History of the Gastropub

11th April 2019


The term 'Gastropub' was coined in 1991 and refers to a restaurant and bar that serves both high quality beer and food. Although the term was thought up as late as this, there were certainly brew pubs that had been running like a gastropub throughout the 1980's.

Traditionally, little emphasis was put on the serving of food in pubs. If there was food, it was normally a basic cold meal, such as a Ploughman's Lunch. It is widely accepted that the 1984 opening of Spinnakers Brew Pub in Victoria, British Columbia gave rise to this tradition of venues. It was the first ever custom-built brewpub in Canada, and paved the way for an uprising of brewpubs and craft breweries. As Spinnakers included a more elaborate food menu, some people consider this to be the World's oldest gastropub.

The purchase of The Eagle Pub in Clerkenwell, London, by David Eyre and Mike Belben was the catalyst for the term 'Gastropub' to arise. This kicked off an early 90's revolution with many venues taking up this style and the term 'pub grub' began to include everything from steak and ale pie to a Sunday roast and pasties to shepherd's pie. As the 90's went on, they started to include an even wider variety of foods, with burgers, lasagne and chili con carne becoming more common place.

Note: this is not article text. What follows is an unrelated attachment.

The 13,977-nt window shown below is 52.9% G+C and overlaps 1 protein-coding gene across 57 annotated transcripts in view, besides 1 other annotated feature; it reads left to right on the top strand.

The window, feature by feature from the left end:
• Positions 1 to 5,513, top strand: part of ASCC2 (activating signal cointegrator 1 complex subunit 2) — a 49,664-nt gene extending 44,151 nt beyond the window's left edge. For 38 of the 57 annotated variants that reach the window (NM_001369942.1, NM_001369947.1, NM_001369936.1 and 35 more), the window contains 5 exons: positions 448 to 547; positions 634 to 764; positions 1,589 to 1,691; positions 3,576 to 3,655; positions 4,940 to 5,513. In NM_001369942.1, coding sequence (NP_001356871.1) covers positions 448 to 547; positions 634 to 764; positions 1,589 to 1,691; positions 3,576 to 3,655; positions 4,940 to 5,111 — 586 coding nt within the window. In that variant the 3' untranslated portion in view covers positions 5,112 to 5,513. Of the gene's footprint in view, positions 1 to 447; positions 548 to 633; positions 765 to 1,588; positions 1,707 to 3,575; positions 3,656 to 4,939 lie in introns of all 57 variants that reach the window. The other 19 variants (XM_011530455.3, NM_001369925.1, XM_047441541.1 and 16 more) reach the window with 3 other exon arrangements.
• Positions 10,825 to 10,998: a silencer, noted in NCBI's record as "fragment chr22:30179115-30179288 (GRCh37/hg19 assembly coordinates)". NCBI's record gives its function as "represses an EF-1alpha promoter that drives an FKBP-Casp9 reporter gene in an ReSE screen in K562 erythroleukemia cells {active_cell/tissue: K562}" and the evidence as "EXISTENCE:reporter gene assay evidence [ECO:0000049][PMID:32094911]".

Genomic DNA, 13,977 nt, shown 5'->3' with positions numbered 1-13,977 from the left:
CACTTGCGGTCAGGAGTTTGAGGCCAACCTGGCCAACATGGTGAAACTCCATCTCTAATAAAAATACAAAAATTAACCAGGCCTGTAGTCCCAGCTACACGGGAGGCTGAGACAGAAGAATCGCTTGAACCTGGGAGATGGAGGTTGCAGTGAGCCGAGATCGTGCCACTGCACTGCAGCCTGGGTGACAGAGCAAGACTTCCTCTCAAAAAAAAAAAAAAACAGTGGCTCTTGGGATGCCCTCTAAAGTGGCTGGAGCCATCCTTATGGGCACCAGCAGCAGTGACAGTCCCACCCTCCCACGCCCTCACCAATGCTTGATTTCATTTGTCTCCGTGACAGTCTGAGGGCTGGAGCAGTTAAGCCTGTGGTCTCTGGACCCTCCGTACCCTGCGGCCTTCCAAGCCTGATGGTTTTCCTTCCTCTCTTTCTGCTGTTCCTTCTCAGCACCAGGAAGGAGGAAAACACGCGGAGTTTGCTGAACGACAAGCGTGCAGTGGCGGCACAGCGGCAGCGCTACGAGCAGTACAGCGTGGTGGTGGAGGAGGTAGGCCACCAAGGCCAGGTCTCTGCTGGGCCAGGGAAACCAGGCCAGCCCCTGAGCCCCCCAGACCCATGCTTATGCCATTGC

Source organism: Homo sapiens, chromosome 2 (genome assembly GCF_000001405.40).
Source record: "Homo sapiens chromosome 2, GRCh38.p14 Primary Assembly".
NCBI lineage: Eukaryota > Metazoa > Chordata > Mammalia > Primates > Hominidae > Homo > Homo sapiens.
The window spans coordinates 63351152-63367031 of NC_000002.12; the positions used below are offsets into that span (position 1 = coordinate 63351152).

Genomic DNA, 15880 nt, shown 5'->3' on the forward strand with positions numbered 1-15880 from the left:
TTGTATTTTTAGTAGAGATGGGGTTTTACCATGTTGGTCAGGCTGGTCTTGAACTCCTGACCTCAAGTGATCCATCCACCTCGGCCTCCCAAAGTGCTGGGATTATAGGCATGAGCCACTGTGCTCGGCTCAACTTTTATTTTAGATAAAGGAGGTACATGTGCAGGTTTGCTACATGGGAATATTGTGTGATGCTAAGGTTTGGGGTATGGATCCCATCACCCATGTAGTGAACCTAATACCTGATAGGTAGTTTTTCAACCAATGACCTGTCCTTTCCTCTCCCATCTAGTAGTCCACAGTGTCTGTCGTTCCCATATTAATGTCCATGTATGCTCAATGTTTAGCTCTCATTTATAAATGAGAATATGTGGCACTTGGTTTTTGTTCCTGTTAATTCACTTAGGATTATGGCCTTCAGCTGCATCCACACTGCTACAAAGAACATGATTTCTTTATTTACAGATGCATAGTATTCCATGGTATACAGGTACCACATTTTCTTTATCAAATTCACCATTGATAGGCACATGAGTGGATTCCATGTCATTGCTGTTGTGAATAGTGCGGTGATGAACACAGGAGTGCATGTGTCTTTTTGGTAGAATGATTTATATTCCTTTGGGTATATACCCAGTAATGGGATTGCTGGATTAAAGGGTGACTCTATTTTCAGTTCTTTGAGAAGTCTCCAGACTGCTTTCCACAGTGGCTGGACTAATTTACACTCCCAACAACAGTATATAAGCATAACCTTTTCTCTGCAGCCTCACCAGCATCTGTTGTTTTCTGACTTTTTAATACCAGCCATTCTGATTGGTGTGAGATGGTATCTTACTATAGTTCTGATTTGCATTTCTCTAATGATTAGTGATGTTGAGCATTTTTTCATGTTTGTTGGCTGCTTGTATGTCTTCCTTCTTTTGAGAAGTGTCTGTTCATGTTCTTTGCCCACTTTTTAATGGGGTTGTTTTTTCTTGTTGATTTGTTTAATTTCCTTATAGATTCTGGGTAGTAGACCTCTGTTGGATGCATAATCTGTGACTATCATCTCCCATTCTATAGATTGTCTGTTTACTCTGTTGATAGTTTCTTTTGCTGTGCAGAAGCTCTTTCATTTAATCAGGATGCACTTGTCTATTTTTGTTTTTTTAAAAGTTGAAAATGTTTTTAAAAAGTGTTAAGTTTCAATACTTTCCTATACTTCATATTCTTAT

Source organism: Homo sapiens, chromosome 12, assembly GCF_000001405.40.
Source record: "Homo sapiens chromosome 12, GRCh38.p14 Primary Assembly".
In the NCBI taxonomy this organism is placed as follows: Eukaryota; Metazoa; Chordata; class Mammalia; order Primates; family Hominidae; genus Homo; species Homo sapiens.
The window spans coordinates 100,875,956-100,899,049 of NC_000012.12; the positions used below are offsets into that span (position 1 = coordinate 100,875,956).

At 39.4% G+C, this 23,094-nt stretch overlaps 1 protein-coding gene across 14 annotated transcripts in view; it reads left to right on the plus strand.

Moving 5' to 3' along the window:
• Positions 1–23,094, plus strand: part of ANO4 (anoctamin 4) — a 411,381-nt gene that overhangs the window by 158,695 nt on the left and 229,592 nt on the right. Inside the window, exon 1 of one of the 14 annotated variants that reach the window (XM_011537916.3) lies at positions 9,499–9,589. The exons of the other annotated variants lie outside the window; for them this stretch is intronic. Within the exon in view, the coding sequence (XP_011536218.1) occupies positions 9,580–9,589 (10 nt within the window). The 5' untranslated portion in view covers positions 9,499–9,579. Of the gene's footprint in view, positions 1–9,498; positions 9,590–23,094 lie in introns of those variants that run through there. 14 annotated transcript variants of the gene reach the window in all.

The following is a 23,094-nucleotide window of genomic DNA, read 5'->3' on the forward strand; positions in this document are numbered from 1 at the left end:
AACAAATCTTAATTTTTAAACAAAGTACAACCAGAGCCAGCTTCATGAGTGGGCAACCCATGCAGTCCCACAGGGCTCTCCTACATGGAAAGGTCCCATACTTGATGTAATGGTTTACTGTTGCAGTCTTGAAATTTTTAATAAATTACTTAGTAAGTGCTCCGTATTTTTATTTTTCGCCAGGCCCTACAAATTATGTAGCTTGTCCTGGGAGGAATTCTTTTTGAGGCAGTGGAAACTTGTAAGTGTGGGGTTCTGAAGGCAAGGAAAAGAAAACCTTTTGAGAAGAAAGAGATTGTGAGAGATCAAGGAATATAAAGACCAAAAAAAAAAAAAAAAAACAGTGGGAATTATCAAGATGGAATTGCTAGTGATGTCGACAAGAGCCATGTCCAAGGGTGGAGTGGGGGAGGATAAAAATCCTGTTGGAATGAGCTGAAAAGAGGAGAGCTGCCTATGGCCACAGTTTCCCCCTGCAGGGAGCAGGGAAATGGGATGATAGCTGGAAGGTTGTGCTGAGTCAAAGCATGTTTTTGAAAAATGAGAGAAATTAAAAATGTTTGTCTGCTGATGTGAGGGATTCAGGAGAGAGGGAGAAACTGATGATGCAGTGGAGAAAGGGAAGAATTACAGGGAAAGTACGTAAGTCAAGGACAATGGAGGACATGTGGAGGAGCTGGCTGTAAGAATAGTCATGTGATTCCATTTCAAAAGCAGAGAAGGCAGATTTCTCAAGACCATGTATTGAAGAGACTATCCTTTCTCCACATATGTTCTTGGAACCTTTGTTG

This phenomenon has spread across the UK and US and even to Norway. In 2012, the term 'Gastropub' was added to Merriam Webster's Collegiate Dictionary. This was also the year that The Hand & Flowers became the first, and remains the only, gastropub to receive two Michelin stars.

Gastropubs are widely credited with creating a more welcoming atmosphere within pubs, especially to women and the wider society. Instead of mourning a past tradition that no longer exists, we should celebrate the increased variety that gastropubs offer us over their predecessors!

While you're here, why not check out our Gastropub Pinterest board for some inspiration?